10.17.18

FOLLOWING TRAGIC LIMOUSINE CRASH IN SCHOHARIE COUNTY THAT CLAIMED THE LIVES OF TWENTY NEW YORKERS, SENATORS SCHUMER, GILLIBRAND, BLUMENTHAL CALL ON NATIONAL HIGHWAY TRAFFIC SAFETY ADMINISTRATION TO IMMEDIATELY IMPLEMENT NEW FEDERAL SAFETY RULES FOR STRETCH LIMOS

October 6th Limousine Accident In Schoharie Was Nation’s Deadliest Transportation Accident in Nearly a Decade; Revealed Dangerous Loopholes in Current Federal Vehicle Safety Regulations

New Federal Safety Regulations could Prevent Future Deaths and Injuries from Limousine Accidents

Following the tragic limousine accident that claimed the lives of twenty New Yorkers earlier this month, U.S. Senate Minority Leader Charles E. Schumer (D-NY) and U.S. Senators Kirsten Gillibrand (D-NY) and Richard Blumenthal (D-CT) today called on the National Highway Traffic Safety Administration (NHTSA) to implement new federal safety regulations for stretch limousines. The October 6th crash in Schoharie County was the nation’s deadliest transportation accident in almost a decade and revealed an urgent need for new federal safety regulations for these vehicles. The National Transportation Safety Board (NTSB) is currently investigating the crash. The senators today urged NHTSA to quickly implement any safety recommendations produced by the NTSB and evaluate other regulatory changes to improve the safety of stretch limousines.

“The heartbreaking stretch limousine accident in Schoharie painfully reminded the federal authorities who create safety standards through rule-making and enforcement that – in terms of safety for passengers, drivers, and pedestrians – stretch limousines are woefully under-regulated; they fall into a gap between cars and buses, both of which have well-developed safety rules,” said Senator Schumer. “With the NTSB now investigating safety requirements for stretch limousines, today, I’m calling on the National Highway Traffic Safety Administration to stand ready to implement recommendations from the NTSB that will enhance safety. The loss of life experienced in the Schoharie crash is overwhelming and must not be repeated; I’ll work alongside Senators Gillibrand and Blumenthal, NTSB, and NHTSA to do all we can to ensure that it isn’t.”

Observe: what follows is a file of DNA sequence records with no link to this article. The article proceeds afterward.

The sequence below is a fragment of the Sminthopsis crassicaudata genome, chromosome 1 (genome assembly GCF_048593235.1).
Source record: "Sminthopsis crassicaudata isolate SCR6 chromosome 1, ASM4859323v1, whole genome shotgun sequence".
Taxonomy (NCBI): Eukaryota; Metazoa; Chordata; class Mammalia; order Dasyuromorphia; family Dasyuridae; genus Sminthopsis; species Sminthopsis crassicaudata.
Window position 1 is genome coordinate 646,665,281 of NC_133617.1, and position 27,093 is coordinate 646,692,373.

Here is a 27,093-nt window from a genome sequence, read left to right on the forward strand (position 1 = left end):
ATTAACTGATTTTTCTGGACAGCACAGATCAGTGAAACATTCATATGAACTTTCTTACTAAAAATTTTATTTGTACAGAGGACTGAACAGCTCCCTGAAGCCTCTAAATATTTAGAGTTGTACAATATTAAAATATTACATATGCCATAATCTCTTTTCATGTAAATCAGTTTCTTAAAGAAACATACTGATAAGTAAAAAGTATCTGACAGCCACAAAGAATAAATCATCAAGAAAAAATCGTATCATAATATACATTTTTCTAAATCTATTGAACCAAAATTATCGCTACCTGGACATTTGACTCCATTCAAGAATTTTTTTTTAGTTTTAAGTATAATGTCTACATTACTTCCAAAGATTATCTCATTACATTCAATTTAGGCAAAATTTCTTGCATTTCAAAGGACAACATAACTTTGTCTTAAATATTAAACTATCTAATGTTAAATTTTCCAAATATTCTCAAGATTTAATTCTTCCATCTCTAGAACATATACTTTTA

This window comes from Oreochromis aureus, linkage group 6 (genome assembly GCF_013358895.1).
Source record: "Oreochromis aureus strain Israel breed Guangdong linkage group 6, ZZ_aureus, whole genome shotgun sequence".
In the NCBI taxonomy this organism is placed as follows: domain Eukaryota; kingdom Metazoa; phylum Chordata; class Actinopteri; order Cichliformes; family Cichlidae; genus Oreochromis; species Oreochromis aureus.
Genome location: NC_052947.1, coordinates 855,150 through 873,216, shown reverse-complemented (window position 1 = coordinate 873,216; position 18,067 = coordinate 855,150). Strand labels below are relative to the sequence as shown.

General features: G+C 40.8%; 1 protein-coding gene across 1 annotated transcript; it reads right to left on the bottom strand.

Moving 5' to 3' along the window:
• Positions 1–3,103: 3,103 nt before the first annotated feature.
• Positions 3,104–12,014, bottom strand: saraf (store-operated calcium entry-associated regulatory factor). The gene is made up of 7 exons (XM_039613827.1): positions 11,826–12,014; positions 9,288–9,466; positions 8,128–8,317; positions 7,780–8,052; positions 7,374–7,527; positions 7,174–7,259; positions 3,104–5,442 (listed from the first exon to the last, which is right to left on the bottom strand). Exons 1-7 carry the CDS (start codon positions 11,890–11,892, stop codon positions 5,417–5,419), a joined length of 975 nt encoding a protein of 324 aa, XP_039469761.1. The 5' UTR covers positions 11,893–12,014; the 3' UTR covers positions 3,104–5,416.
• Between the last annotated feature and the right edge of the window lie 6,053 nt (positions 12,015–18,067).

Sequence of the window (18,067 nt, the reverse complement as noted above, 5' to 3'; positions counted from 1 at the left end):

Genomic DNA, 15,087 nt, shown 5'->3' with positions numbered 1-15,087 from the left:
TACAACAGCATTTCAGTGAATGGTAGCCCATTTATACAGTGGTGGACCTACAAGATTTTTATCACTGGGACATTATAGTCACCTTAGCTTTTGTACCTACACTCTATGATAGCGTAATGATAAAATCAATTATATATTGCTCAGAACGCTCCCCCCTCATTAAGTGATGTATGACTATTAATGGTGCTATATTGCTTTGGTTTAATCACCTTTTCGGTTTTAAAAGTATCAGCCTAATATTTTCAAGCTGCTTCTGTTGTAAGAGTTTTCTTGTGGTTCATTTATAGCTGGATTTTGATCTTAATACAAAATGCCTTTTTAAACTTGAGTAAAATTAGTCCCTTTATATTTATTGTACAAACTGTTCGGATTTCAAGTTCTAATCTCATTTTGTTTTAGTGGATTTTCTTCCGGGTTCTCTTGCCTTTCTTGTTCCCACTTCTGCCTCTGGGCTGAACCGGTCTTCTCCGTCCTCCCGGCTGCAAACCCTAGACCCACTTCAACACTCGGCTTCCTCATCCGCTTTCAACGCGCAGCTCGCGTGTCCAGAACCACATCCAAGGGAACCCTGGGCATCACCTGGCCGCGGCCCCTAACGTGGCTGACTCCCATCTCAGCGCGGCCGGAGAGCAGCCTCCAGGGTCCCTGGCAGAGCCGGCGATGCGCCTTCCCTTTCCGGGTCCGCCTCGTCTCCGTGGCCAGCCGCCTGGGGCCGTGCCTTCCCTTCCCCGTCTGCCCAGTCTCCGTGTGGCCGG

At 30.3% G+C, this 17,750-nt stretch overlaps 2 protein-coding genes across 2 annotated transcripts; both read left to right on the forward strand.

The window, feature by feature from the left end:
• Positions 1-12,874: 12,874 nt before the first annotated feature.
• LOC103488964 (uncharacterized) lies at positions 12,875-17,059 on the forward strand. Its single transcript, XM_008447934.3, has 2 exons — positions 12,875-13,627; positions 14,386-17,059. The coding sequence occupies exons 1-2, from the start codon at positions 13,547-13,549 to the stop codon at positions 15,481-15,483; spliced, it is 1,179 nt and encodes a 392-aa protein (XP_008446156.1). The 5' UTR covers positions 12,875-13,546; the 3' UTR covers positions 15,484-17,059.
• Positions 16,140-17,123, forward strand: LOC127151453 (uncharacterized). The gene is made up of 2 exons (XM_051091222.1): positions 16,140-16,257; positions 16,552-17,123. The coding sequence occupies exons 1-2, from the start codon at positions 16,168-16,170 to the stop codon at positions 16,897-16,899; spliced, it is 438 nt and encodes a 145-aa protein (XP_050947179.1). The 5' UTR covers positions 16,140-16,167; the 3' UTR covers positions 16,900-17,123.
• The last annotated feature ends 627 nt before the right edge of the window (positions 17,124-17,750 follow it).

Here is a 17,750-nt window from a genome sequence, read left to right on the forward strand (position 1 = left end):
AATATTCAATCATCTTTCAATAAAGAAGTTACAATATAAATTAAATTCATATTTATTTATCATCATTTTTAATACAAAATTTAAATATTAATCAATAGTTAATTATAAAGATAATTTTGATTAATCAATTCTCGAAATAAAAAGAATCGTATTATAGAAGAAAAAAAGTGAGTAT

“The limousine crash in Schoharie County made it painfully clear that there are tragic consequences when we don’t have adequate safety regulations. This was our nation’s worst transportation disaster in nearly a decade, and now the federal government has an urgent responsibility to make sure nothing like this ever happens again,” said Senator Gillibrand. “The National Highway Traffic Safety Administration must respond to this crisis, immediately begin working to implement new safety rules for stretch limousines, and follow the recommendations from the NTSB investigation as soon as they are finished. My heart goes out to the families and friends of the twenty New Yorkers who lost their lives in this terrible accident, and I will do everything in my power to help keep our roads safer in the future.”

“The recent fatal accident involving a stretch limousine carrying 17 passengers in upstate New York may well have been prevented had the vehicle been subject to robust national safety standards. The state of Connecticut, which limits stretch limousines to nine passengers, could provide a good starting point for much-needed federal regulation. NHTSA must heed recommendations from the NTSB to address this glaring gap in our federal regulation. Only stronger passenger protection standards can prevent these unnecessary tragedies,” said Senator Blumenthal.

Specifically, the senators are calling on NHTSA to do the following:

  • Evaluate the construction of stretch limousines, address the safety gaps, and identify how federal safety standards could be improved;
  • Conduct a study on improving passenger protections;
  • Develop specific requirements to inspect for structural safety once a stretch limousine has been constructed to ensure that only structurally sound vehicles are allowed on the road; and
  • Review whether limousines should be classified as commercial vehicles, requiring limousine drivers to carry a commercial driver’s license and undergo more extensive training.